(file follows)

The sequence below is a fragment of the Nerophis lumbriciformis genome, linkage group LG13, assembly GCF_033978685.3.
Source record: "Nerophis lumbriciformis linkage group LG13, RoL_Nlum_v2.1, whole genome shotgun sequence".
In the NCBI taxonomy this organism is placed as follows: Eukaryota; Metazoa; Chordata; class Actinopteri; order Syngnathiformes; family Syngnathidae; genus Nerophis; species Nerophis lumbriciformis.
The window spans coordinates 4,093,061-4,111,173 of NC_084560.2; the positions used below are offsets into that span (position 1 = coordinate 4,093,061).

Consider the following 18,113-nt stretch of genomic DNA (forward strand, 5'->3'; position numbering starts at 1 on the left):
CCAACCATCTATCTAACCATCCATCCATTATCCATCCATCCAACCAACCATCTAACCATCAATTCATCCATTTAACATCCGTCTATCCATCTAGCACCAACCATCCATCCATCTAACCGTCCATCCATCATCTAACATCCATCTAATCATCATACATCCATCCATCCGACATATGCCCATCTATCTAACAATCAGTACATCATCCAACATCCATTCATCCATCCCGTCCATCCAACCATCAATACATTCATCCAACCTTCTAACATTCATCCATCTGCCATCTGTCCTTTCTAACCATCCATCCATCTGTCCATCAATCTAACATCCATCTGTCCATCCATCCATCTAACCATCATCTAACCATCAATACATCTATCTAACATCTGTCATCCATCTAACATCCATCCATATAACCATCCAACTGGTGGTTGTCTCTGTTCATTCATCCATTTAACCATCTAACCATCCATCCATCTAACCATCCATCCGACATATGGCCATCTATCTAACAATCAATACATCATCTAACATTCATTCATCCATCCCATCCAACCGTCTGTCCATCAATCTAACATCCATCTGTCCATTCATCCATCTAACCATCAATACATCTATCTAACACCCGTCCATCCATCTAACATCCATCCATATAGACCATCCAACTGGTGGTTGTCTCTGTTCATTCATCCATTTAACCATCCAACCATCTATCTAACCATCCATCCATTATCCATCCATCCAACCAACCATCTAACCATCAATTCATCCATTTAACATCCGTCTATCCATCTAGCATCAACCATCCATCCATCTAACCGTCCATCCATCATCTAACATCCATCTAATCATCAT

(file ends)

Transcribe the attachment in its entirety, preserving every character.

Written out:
The sequence below is a fragment of the Nerophis lumbriciformis genome, linkage group LG13, assembly GCF_033978685.3.
Source record: "Nerophis lumbriciformis linkage group LG13, RoL_Nlum_v2.1, whole genome shotgun sequence".
In the NCBI taxonomy this organism is placed as follows: Eukaryota; Metazoa; Chordata; class Actinopteri; order Syngnathiformes; family Syngnathidae; genus Nerophis; species Nerophis lumbriciformis.
The window spans coordinates 4,093,061-4,111,173 of NC_084560.2; the positions used below are offsets into that span (position 1 = coordinate 4,093,061).

Consider the following 18,113-nt stretch of genomic DNA (forward strand, 5'->3'; position numbering starts at 1 on the left):
CCAACCATCTATCTAACCATCCATCCATTATCCATCCATCCAACCAACCATCTAACCATCAATTCATCCATTTAACATCCGTCTATCCATCTAGCACCAACCATCCATCCATCTAACCGTCCATCCATCATCTAACATCCATCTAATCATCATACATCCATCCATCCGACATATGCCCATCTATCTAACAATCAGTACATCATCCAACATCCATTCATCCATCCCGTCCATCCAACCATCAATACATTCATCCAACCTTCTAACATTCATCCATCTGCCATCTGTCCTTTCTAACCATCCATCCATCTGTCCATCAATCTAACATCCATCTGTCCATCCATCCATCTAACCATCATCTAACCATCAATACATCTATCTAACATCTGTCATCCATCTAACATCCATCCATATAACCATCCAACTGGTGGTTGTCTCTGTTCATTCATCCATTTAACCATCTAACCATCCATCCATCTAACCATCCATCCGACATATGGCCATCTATCTAACAATCAATACATCATCTAACATTCATTCATCCATCCCATCCAACCGTCTGTCCATCAATCTAACATCCATCTGTCCATTCATCCATCTAACCATCAATACATCTATCTAACACCCGTCCATCCATCTAACATCCATCCATATAGACCATCCAACTGGTGGTTGTCTCTGTTCATTCATCCATTTAACCATCCAACCATCTATCTAACCATCCATCCATTATCCATCCATCCAACCAACCATCTAACCATCAATTCATCCATTTAACATCCGTCTATCCATCTAGCATCAACCATCCATCCATCTAACCGTCCATCCATCATCTAACATCCATCTAATCATCAT